Project Planning: Establishing Survey Objectives

A well-executed and successful survey begins with an understanding of the project’s goals and objectives. Before you begin collecting data, you should determine what type of survey you are conducting, adequately research your topic, and define your objectives.

1. Determine what type of survey you are conducting. 
Are you conducting research or an evaluation? The type of survey you choose to conduct will impact your objectives, methods, sampling, and analysis. Below are the descriptions of research and evaluation.

Research: is the process of gathering, analyzing, and interpreting data to describe the current level of institutional or departmental effectiveness. Research objectives and sample sizes are broad in nature. The results gained from research often add information to an existing field or contribute information to theory development tests. These inferences can then be applied to a variety of situations.

  • A survey of students’ experiences and attitudes toward healthy eating and physical fitness.
  • A survey about a population’s experiences, attitudes, and perceptions regarding sexual harassment.

Evaluation: uses evidence found through research to improve institutional or departmental effectiveness. The objectives and samples used in evaluation projects are clearly defined compared to research objectives. Evaluations provide a snapshot of what is currently happening in a specific program and how that program can be improved. Common evaluations are:

  • Customer satisfaction survey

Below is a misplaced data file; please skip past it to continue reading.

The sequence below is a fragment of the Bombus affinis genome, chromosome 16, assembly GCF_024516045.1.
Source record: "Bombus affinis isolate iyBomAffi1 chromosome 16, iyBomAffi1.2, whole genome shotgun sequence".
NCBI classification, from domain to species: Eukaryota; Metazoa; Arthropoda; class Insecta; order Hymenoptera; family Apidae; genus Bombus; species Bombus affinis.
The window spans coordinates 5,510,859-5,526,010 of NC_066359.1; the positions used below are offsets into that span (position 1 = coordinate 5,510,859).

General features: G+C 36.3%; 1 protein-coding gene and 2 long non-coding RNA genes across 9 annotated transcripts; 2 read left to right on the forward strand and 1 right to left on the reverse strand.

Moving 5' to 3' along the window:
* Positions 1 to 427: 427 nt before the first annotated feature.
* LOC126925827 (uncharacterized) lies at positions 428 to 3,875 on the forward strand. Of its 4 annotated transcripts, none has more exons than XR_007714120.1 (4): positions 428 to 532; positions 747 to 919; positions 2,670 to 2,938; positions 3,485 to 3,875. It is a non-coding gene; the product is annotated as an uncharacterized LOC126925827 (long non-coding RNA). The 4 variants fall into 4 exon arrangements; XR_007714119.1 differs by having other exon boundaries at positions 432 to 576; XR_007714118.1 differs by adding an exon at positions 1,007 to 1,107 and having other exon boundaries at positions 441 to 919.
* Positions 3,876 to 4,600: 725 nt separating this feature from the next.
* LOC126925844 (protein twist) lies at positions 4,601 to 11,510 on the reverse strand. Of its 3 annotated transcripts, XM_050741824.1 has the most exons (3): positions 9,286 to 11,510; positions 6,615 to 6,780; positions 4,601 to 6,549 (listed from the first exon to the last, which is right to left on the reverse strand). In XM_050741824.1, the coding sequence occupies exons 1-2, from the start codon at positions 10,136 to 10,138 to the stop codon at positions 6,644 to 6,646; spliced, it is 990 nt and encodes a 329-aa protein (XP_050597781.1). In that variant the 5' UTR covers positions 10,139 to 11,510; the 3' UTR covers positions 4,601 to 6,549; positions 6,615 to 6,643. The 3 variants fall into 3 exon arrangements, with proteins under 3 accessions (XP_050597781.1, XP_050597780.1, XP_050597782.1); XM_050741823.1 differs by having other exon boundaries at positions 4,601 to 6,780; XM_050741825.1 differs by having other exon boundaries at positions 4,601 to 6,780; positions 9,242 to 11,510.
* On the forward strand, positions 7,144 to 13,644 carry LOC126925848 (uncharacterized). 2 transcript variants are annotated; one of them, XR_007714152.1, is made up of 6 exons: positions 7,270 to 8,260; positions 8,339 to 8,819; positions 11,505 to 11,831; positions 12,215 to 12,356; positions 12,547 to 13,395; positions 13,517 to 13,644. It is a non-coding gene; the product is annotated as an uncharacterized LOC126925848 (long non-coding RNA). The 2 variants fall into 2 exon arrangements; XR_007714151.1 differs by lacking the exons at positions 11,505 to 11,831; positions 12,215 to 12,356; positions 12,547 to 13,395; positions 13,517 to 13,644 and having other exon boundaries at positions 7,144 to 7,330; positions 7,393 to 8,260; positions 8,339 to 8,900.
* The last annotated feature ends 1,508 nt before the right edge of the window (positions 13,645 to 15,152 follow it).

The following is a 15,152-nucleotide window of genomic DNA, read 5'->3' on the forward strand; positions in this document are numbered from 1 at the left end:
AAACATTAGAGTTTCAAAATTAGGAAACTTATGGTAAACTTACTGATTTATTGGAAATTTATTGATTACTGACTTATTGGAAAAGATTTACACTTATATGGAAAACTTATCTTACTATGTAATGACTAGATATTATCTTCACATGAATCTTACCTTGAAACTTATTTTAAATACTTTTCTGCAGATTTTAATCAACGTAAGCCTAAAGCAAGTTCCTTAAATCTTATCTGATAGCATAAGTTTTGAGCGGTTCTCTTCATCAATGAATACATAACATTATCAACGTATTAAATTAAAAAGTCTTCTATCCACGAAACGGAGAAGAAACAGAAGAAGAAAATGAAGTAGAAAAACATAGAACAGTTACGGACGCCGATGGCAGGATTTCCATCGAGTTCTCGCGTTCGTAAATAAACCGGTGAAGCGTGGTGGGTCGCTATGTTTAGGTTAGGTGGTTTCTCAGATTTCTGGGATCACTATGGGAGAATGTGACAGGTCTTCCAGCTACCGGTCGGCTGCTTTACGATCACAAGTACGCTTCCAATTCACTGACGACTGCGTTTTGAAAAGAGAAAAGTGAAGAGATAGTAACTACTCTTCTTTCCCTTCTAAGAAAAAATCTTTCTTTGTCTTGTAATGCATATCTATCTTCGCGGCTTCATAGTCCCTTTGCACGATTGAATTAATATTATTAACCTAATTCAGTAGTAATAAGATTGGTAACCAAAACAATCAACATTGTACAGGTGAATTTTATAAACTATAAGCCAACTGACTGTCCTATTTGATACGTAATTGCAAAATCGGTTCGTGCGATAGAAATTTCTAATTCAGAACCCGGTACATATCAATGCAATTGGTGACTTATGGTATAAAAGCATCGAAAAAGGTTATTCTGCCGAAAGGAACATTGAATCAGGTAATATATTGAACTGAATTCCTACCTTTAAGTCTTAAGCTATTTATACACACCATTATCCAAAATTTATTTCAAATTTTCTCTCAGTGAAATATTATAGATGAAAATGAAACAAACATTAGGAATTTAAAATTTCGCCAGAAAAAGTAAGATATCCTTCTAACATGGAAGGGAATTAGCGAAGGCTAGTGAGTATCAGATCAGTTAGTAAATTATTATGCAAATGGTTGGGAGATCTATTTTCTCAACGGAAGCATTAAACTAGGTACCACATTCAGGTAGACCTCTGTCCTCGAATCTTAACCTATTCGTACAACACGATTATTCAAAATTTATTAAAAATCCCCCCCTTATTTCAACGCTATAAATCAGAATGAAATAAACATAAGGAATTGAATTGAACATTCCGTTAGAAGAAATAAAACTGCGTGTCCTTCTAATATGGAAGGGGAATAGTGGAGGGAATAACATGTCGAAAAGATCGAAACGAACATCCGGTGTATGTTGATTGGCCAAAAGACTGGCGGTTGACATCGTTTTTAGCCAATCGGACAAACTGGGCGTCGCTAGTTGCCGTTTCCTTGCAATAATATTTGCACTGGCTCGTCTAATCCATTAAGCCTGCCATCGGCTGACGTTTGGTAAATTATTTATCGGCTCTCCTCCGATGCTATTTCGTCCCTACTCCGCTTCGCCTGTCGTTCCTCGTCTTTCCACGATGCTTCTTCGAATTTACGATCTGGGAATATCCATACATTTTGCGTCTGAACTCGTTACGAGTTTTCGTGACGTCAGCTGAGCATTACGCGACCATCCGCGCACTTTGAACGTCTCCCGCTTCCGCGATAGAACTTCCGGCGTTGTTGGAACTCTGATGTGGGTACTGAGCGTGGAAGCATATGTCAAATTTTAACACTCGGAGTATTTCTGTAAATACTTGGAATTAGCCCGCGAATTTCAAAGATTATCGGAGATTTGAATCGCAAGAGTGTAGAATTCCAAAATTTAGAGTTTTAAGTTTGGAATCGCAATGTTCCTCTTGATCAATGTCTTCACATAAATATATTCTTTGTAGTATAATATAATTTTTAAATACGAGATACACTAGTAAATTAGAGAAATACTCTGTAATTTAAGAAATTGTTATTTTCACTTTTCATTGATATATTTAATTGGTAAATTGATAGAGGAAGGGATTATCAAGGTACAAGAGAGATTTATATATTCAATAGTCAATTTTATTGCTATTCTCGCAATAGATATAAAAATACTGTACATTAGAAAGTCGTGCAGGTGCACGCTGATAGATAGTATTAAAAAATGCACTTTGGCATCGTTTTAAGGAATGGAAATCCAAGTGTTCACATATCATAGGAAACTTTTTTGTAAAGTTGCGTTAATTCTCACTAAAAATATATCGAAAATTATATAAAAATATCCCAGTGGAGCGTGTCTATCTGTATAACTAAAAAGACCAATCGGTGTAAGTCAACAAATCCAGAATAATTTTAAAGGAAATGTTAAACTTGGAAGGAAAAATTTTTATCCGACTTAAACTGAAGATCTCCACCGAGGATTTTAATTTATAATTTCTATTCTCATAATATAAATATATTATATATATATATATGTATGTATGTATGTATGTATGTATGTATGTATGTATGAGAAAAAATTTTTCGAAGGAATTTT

• Conference or event evaluation

2. Gather information.

  • Review existing literature on your topic to see how it has been framed by other researchers, noting what information was included or left out.
  • Consider other related issues or themes when exploring a specific topic as they might prompt additional questions.

3. Define the objectives of your study.

  • Define the research objectives you want to address.
  • Meet with colleagues and stake holders to elicit their thoughts on important issues to address.
  • Consider whether you are conducting research or an evaluation to determine whether your objectives will be attainable for your survey type. Research objectives are broad in nature and its results offer new information to a field of study, while evaluative objectives are clearly defined and its results give specific answers.
  • Transform your objectives into the questions you want answered.

After you have addressed the preliminary aspects of project planning, you are ready to move on in the survey planning process and decide what method of survey is right for you.